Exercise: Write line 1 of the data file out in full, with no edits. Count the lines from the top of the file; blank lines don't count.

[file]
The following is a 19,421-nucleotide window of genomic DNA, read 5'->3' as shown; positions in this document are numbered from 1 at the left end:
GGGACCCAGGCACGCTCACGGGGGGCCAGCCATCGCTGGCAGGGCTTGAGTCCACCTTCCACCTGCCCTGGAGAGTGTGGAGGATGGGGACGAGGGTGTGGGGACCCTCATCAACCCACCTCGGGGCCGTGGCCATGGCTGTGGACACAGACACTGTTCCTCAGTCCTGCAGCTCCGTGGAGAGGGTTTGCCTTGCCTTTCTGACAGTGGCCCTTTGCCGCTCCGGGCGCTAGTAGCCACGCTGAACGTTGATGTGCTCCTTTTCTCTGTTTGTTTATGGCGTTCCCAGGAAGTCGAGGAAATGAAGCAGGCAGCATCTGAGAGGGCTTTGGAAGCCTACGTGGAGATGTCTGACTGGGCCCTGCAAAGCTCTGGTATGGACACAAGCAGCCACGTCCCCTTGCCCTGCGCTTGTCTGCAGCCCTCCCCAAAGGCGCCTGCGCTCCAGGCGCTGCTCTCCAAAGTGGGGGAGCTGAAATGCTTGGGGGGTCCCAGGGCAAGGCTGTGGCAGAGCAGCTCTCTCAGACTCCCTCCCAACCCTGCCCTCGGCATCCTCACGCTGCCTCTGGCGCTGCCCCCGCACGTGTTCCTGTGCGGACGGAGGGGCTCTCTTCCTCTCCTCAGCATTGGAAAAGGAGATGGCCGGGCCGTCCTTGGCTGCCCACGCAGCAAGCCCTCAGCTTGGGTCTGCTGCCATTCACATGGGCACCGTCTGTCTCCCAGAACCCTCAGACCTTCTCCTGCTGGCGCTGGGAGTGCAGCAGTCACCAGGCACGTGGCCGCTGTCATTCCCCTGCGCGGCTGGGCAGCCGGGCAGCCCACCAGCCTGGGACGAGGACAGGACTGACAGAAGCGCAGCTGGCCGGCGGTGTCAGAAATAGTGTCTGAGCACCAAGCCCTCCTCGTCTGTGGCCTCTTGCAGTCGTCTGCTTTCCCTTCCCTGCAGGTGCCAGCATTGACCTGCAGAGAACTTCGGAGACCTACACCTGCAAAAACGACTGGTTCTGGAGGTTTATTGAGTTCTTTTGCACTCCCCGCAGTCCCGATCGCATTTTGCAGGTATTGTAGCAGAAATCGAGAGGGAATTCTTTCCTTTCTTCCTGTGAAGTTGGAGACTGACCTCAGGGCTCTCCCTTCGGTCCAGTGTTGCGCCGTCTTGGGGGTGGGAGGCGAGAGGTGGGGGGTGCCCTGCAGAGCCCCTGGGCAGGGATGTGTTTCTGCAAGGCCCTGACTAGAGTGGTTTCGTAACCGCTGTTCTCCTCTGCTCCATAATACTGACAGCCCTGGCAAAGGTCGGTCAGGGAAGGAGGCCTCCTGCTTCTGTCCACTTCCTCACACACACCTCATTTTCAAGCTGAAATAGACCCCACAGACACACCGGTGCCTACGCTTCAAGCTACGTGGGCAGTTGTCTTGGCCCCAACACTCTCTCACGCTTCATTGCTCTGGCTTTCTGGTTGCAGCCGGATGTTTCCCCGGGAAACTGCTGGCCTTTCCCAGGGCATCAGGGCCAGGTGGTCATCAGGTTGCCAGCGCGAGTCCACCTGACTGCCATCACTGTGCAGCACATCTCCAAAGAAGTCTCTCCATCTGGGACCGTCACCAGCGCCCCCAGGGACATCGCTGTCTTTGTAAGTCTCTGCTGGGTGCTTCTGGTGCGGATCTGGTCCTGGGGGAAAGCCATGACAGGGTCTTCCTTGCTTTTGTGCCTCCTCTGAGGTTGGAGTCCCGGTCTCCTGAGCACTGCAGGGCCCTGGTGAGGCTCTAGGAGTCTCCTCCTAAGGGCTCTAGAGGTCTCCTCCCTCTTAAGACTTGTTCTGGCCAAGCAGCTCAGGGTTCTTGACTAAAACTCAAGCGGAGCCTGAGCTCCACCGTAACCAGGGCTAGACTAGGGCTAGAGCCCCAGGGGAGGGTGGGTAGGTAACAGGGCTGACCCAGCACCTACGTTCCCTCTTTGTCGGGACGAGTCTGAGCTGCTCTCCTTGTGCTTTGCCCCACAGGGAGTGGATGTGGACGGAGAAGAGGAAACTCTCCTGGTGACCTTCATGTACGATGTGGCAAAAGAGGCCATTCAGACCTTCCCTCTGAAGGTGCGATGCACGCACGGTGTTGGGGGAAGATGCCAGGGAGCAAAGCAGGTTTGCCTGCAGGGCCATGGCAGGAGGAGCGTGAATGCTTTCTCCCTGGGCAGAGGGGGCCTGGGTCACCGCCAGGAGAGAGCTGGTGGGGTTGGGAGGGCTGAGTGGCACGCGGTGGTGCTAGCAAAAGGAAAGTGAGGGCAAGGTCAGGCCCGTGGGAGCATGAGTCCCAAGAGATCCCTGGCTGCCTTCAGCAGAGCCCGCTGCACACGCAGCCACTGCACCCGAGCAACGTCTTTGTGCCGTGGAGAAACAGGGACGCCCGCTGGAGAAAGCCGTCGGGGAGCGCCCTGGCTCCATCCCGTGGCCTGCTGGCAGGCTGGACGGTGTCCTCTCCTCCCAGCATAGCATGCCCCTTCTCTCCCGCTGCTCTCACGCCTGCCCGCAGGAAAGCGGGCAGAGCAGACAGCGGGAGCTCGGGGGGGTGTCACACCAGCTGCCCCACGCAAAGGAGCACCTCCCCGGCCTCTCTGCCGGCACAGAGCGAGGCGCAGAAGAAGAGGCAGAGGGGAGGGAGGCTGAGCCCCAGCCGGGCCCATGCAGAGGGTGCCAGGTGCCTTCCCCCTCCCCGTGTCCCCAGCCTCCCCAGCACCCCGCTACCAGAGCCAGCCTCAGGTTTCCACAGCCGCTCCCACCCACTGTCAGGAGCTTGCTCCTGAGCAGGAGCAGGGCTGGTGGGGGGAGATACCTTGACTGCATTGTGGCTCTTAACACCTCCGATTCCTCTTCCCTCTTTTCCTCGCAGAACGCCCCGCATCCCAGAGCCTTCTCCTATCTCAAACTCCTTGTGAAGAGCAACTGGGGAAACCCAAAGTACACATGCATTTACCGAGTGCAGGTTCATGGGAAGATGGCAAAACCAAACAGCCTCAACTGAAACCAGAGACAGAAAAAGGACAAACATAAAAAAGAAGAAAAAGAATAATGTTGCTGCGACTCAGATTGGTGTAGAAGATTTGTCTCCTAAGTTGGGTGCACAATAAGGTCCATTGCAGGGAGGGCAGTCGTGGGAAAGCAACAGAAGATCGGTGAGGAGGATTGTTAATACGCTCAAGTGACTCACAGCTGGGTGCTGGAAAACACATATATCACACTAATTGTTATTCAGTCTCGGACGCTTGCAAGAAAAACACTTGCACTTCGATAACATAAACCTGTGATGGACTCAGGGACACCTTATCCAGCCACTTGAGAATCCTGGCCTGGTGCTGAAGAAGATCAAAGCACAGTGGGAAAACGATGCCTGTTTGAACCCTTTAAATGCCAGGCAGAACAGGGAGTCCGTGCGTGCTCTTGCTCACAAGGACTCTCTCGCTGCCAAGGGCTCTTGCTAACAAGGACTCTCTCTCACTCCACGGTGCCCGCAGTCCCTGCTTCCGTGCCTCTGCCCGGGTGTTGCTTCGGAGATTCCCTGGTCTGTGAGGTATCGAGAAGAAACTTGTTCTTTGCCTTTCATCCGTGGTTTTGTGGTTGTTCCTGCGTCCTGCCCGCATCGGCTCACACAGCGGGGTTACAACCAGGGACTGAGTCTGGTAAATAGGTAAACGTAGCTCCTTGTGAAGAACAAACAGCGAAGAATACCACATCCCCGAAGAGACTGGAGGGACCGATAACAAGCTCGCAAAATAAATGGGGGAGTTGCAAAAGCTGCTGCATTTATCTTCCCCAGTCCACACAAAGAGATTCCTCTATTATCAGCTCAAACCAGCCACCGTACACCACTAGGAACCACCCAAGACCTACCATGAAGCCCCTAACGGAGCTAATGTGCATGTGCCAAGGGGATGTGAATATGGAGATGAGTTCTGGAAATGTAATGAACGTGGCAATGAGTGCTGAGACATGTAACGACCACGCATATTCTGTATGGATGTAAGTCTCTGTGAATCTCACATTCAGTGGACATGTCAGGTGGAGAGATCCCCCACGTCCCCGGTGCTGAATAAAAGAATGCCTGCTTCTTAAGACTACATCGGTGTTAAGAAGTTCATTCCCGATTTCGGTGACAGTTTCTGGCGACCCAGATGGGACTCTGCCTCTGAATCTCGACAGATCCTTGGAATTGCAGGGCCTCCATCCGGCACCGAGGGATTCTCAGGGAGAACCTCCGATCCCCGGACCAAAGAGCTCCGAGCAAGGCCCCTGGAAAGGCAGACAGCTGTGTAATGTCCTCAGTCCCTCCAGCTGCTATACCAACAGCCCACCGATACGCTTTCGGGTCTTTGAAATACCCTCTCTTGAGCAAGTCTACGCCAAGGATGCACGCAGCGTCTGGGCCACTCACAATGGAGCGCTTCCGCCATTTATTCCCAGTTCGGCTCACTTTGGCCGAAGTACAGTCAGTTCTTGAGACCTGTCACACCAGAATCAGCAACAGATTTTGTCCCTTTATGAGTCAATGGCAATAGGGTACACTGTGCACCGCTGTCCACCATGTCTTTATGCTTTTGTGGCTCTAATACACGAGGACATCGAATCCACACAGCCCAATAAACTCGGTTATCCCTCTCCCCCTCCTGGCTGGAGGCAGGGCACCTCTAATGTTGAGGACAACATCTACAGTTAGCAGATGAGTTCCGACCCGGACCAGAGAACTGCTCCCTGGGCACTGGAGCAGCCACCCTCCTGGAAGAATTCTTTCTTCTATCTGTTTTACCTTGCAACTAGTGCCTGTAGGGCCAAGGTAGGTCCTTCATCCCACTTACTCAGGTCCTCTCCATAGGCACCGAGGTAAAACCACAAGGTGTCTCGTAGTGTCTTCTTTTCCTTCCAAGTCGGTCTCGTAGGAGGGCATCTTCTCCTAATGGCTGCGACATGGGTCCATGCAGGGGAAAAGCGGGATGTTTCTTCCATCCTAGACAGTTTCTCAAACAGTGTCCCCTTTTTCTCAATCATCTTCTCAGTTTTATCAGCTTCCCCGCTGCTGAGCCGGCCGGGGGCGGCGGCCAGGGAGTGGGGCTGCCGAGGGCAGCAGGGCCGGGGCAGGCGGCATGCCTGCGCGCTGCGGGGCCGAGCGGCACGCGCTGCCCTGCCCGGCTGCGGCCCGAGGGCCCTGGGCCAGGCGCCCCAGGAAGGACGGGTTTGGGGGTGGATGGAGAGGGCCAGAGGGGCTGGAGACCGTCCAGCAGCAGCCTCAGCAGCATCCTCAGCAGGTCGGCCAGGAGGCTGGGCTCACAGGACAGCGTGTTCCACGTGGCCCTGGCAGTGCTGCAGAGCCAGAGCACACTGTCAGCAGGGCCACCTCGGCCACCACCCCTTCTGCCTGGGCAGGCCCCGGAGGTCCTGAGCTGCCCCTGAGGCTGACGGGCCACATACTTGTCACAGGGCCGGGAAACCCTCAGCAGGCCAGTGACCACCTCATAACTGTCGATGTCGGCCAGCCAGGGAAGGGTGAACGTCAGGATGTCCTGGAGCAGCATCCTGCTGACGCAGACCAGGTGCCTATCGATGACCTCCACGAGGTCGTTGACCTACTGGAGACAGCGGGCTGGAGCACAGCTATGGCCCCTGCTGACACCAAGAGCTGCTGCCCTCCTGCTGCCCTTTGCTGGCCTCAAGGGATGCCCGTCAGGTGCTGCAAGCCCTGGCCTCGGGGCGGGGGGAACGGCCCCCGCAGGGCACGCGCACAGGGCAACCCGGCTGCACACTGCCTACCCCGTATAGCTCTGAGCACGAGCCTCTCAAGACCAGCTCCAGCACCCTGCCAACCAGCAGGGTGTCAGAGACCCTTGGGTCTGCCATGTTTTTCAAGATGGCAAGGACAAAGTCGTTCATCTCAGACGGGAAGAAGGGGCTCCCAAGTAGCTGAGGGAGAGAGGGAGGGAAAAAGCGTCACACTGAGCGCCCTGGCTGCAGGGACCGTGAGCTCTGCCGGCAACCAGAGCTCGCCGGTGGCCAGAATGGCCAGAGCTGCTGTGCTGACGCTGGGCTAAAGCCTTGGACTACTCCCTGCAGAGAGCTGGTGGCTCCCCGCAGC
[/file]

The following is a 19,421-nucleotide window of genomic DNA, read 5'->3' as shown; positions in this document are numbered from 1 at the left end: